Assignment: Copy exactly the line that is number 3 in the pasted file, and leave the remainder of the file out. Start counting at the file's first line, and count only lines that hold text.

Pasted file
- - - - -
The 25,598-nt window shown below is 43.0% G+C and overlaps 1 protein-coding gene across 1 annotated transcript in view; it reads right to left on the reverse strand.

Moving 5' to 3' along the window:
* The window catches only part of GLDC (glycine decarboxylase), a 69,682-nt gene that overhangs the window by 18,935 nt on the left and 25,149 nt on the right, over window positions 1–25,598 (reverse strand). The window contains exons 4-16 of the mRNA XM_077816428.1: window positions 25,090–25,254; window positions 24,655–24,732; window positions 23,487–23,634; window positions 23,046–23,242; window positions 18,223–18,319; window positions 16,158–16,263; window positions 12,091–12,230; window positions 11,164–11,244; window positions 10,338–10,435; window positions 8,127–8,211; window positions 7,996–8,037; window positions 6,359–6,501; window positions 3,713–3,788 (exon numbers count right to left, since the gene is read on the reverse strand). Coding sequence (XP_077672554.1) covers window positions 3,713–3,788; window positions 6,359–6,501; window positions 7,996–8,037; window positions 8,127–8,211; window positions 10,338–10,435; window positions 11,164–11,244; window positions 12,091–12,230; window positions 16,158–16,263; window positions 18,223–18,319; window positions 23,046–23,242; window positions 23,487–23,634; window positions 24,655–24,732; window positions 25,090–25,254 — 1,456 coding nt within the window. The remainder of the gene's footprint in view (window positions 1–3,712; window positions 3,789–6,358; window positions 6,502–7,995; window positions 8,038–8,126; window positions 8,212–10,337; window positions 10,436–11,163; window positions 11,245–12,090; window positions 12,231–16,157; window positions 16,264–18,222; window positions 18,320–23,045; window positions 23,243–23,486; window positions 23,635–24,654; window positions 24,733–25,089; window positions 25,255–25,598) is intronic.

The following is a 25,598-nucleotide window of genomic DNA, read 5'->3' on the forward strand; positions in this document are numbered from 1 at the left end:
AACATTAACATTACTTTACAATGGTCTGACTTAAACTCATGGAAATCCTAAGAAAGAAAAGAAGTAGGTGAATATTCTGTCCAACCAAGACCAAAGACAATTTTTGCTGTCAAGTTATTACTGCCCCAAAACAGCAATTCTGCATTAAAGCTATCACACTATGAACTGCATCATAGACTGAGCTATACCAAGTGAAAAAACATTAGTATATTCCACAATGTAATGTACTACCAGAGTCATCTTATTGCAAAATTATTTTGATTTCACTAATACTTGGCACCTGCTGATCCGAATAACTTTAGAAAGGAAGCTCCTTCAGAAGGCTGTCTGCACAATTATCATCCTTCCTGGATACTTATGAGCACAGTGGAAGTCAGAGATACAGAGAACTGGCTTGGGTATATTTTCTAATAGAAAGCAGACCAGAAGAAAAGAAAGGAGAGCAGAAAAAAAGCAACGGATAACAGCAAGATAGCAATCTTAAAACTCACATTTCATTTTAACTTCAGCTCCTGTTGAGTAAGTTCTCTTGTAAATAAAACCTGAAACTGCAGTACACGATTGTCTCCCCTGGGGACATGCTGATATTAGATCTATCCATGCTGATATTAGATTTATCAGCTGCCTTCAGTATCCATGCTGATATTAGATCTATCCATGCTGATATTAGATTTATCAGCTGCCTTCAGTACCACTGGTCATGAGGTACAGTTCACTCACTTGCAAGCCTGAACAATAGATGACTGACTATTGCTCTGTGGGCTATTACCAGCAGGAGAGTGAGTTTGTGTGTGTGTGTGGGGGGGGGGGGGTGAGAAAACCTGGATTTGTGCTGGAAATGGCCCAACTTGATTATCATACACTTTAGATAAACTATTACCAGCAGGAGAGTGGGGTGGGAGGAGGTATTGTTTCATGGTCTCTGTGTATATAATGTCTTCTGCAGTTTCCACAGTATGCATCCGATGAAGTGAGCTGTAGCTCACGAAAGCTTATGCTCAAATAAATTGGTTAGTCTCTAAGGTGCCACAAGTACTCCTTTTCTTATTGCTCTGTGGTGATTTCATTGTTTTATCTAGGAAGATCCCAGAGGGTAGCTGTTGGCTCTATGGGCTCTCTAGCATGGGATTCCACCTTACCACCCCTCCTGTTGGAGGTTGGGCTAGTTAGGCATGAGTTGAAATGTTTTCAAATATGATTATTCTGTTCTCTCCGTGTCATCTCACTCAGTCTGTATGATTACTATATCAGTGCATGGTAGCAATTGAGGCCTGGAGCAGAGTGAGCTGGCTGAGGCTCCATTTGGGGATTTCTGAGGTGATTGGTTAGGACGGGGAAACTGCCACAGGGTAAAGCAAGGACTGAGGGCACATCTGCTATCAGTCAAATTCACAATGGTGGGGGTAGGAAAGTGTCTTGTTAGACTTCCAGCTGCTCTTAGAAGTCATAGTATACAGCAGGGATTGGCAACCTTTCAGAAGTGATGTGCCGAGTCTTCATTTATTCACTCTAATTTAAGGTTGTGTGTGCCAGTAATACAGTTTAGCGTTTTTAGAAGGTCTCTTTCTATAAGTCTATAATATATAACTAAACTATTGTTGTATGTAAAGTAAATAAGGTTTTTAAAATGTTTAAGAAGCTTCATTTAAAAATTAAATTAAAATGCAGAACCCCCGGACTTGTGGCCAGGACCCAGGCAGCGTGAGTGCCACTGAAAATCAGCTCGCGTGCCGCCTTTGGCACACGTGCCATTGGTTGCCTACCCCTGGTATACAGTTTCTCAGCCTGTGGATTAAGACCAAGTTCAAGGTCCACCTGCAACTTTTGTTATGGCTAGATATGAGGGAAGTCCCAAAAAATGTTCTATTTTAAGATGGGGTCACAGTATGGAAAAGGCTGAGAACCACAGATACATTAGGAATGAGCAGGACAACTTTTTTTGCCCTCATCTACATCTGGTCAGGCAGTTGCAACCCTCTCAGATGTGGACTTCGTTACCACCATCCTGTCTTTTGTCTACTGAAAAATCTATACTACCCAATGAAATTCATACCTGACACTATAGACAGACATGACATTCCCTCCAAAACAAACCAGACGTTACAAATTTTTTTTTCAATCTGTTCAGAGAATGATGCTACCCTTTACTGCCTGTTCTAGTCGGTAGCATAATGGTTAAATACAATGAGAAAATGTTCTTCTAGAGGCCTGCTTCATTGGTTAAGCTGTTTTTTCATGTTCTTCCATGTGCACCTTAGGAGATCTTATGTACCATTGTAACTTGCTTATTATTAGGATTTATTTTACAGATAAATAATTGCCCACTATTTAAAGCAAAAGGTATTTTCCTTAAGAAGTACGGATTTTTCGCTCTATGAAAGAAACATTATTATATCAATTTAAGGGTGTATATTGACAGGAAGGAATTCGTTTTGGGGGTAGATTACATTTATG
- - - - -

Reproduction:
* The window catches only part of GLDC (glycine decarboxylase), a 69,682-nt gene that overhangs the window by 18,935 nt on the left and 25,149 nt on the right, over window positions 1–25,598 (reverse strand). The window contains exons 4-16 of the mRNA XM_077816428.1: window positions 25,090–25,254; window positions 24,655–24,732; window positions 23,487–23,634; window positions 23,046–23,242; window positions 18,223–18,319; window positions 16,158–16,263; window positions 12,091–12,230; window positions 11,164–11,244; window positions 10,338–10,435; window positions 8,127–8,211; window positions 7,996–8,037; window positions 6,359–6,501; window positions 3,713–3,788 (exon numbers count right to left, since the gene is read on the reverse strand). Coding sequence (XP_077672554.1) covers window positions 3,713–3,788; window positions 6,359–6,501; window positions 7,996–8,037; window positions 8,127–8,211; window positions 10,338–10,435; window positions 11,164–11,244; window positions 12,091–12,230; window positions 16,158–16,263; window positions 18,223–18,319; window positions 23,046–23,242; window positions 23,487–23,634; window positions 24,655–24,732; window positions 25,090–25,254 — 1,456 coding nt within the window. The remainder of the gene's footprint in view (window positions 1–3,712; window positions 3,789–6,358; window positions 6,502–7,995; window positions 8,038–8,126; window positions 8,212–10,337; window positions 10,436–11,163; window positions 11,245–12,090; window positions 12,231–16,157; window positions 16,264–18,222; window positions 18,320–23,045; window positions 23,243–23,486; window positions 23,635–24,654; window positions 24,733–25,089; window positions 25,255–25,598) is intronic.